Honolulu Mayor Rick Blangiardi was among those in attendance during a blessing ceremony at the historic Hocking Building in Chinatown on Oct. 11.
Developers Skyler Pacific LLC, Pacific Development Group (through its affiliate, Hawaii Pacific LLC) and Waialae Partners LLC in partnership with the state’s Hawaii Housing Finance and Development Corp., the City & County of Honolulu, Hunt Capital Partners and First Hawaiian Bank, are working on the adaptive reuse of the property, which was originally built by businessman Alfred Hocking in 1914 as a hotel.
When complete, the $31 million project will provide 39 affordable rental units — 25 studios, six one-bedroom apartments and eight two-bedroom apartments — for individuals earning up to 30 to 50 percent of the area median income. Financing was secured by the HHFDC in the form of a Rental Housing Revolving Fund loan and both federal and state Low-Income Housing Tax Credits. The city provided an Affordable Housing Fund loan, while First Hawaiian Bank also provided financing and Hunt Capital Partners syndicated the housing tax credits.
“This is another huge step towards activating the Downtown-Chinatown area, and by helping to add critically-important affordable housing inventory in our urban core, we are following through on a promise to breathe life back into this community,” Blangiardi said. “These new housing units will not only provide a safe and welcoming place to call home, but also foster a stronger sense of community.”
According to the developers, CDS International is the project architect, with Alan Shintani Inc. serving as general contractor and Mark Development Inc. named property manager.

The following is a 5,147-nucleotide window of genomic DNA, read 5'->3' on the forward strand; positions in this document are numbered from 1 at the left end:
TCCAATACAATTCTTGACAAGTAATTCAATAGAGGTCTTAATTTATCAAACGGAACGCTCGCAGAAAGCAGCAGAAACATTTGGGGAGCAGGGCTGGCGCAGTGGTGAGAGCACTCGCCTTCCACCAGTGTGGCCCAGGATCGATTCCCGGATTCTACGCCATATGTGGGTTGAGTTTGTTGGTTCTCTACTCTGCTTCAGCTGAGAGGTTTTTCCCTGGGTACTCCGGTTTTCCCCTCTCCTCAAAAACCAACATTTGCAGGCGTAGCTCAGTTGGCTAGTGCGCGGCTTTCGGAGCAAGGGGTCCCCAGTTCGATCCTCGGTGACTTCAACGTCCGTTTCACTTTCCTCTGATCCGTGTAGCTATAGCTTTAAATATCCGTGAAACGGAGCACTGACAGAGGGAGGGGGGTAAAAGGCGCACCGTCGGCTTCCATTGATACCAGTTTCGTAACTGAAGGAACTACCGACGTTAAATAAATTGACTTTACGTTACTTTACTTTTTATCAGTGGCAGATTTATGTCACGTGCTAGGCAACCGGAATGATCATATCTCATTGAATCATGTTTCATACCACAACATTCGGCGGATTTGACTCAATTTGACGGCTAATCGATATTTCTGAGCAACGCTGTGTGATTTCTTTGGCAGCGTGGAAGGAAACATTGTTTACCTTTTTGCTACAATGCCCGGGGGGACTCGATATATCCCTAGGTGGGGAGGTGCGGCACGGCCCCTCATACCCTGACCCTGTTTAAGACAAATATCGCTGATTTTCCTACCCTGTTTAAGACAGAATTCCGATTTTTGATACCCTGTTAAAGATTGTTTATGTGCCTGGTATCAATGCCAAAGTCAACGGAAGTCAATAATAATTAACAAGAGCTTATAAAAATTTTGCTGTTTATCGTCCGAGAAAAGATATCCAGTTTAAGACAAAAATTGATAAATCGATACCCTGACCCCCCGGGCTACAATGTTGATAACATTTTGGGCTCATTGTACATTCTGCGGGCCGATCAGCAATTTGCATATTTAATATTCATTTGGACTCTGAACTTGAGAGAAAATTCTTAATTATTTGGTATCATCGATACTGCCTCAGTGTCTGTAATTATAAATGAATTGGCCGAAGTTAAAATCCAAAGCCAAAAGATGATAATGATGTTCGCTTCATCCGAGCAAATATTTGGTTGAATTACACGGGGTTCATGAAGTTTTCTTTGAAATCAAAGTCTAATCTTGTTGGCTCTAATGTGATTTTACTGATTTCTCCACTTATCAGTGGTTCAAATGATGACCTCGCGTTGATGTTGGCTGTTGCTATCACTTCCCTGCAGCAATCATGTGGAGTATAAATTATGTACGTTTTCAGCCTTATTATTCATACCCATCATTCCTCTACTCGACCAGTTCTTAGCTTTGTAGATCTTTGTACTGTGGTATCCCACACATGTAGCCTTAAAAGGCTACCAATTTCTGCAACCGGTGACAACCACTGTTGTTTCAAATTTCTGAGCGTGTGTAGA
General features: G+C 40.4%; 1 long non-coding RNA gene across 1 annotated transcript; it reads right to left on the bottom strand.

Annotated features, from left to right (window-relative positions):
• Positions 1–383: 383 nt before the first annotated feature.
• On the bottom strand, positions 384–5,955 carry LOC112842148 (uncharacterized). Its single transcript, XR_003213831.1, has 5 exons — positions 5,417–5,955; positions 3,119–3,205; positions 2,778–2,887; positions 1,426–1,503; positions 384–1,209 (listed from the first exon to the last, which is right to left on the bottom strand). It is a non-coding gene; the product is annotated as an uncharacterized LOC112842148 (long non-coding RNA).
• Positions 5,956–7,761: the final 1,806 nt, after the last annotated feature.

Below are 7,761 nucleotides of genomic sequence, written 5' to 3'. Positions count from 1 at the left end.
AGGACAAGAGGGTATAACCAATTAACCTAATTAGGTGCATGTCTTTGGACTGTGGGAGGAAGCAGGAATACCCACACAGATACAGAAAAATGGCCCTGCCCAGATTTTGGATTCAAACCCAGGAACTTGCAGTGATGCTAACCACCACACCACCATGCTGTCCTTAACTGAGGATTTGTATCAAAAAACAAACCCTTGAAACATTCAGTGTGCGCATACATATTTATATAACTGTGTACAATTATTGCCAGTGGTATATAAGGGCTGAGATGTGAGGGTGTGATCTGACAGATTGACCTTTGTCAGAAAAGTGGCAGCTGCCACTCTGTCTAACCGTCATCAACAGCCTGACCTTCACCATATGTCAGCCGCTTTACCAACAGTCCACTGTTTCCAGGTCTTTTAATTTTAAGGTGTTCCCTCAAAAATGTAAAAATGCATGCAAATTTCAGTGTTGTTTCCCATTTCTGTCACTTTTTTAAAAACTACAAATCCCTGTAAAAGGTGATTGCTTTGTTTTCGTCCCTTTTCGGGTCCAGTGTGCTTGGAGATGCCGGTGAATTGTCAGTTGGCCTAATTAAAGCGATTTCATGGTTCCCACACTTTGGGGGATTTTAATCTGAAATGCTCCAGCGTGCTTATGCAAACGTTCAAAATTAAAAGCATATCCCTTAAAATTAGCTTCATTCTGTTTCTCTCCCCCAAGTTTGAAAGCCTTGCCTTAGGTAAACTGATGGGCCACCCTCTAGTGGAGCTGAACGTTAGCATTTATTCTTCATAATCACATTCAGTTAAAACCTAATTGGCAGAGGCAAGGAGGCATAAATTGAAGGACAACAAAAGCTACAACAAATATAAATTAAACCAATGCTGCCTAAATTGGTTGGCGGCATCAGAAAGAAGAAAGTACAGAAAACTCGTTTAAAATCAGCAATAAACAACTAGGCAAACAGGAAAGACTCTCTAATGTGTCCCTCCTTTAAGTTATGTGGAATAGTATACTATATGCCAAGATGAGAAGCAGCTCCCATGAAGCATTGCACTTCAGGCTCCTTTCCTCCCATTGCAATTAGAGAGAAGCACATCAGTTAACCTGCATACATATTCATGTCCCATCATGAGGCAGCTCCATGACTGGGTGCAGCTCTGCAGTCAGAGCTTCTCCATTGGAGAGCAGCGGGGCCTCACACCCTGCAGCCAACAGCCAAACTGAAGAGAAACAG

Among the amenities planned for the renewed Hocking Building are a central courtyard, community meeting room, exercise facility, central tenant storage, bike storage, laundry room and computer lab with high-speed internet access. The project will also include installation of new photovoltaic and solar water-heating systems, with apartment units featuring Energy Star rated appliances, LED lighting and low-flow plumbing fixtures.
By focusing on adaptive reuse, the Hocking Building’s project partners committed to an environmentally sustainable building method in order to reduce waste associated with demolition activities. The historic character of the building — which also includes the facade and connected structure of the former Aseu Building, constructed in 1886 — is protected by its location within the Chinatown Special Design District. Special standards for preserving the historic appearance and character of the neighborhood’s original buildings are designed to help protect them for future generations to enjoy.
Construction of the new Hocking Building is expected to be completed in the fourth quarter of 2024.